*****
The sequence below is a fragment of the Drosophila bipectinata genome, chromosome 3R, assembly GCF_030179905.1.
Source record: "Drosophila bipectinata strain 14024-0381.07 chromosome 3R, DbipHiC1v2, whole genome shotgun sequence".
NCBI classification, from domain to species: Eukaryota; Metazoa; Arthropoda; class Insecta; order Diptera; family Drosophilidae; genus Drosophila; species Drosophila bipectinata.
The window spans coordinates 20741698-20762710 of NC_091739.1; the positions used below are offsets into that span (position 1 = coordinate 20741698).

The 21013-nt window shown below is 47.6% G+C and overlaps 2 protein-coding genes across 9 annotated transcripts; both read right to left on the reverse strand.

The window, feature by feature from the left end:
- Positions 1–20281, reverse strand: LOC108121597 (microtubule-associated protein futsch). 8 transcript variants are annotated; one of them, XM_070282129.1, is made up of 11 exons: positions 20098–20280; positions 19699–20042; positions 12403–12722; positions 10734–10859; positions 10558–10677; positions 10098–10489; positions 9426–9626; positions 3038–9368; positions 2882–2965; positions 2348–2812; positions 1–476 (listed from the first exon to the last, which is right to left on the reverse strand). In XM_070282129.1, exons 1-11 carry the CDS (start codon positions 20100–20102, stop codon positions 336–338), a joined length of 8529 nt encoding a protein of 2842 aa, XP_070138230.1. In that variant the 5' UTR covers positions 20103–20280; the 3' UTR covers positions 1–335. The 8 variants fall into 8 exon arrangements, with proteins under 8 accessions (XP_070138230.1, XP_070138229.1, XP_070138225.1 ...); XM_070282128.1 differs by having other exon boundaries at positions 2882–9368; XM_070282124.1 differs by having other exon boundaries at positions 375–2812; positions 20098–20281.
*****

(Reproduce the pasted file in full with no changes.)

The sequence below is a fragment of the Drosophila bipectinata genome, chromosome 3R, assembly GCF_030179905.1.
Source record: "Drosophila bipectinata strain 14024-0381.07 chromosome 3R, DbipHiC1v2, whole genome shotgun sequence".
NCBI classification, from domain to species: Eukaryota; Metazoa; Arthropoda; class Insecta; order Diptera; family Drosophilidae; genus Drosophila; species Drosophila bipectinata.
The window spans coordinates 20741698-20762710 of NC_091739.1; the positions used below are offsets into that span (position 1 = coordinate 20741698).

The 21013-nt window shown below is 47.6% G+C and overlaps 2 protein-coding genes across 9 annotated transcripts; both read right to left on the reverse strand.

The window, feature by feature from the left end:
- Positions 1–20281, reverse strand: LOC108121597 (microtubule-associated protein futsch). 8 transcript variants are annotated; one of them, XM_070282129.1, is made up of 11 exons: positions 20098–20280; positions 19699–20042; positions 12403–12722; positions 10734–10859; positions 10558–10677; positions 10098–10489; positions 9426–9626; positions 3038–9368; positions 2882–2965; positions 2348–2812; positions 1–476 (listed from the first exon to the last, which is right to left on the reverse strand). In XM_070282129.1, exons 1-11 carry the CDS (start codon positions 20100–20102, stop codon positions 336–338), a joined length of 8529 nt encoding a protein of 2842 aa, XP_070138230.1. In that variant the 5' UTR covers positions 20103–20280; the 3' UTR covers positions 1–335. The 8 variants fall into 8 exon arrangements, with proteins under 8 accessions (XP_070138230.1, XP_070138229.1, XP_070138225.1 ...); XM_070282128.1 differs by having other exon boundaries at positions 2882–9368; XM_070282124.1 differs by having other exon boundaries at positions 375–2812; positions 20098–20281.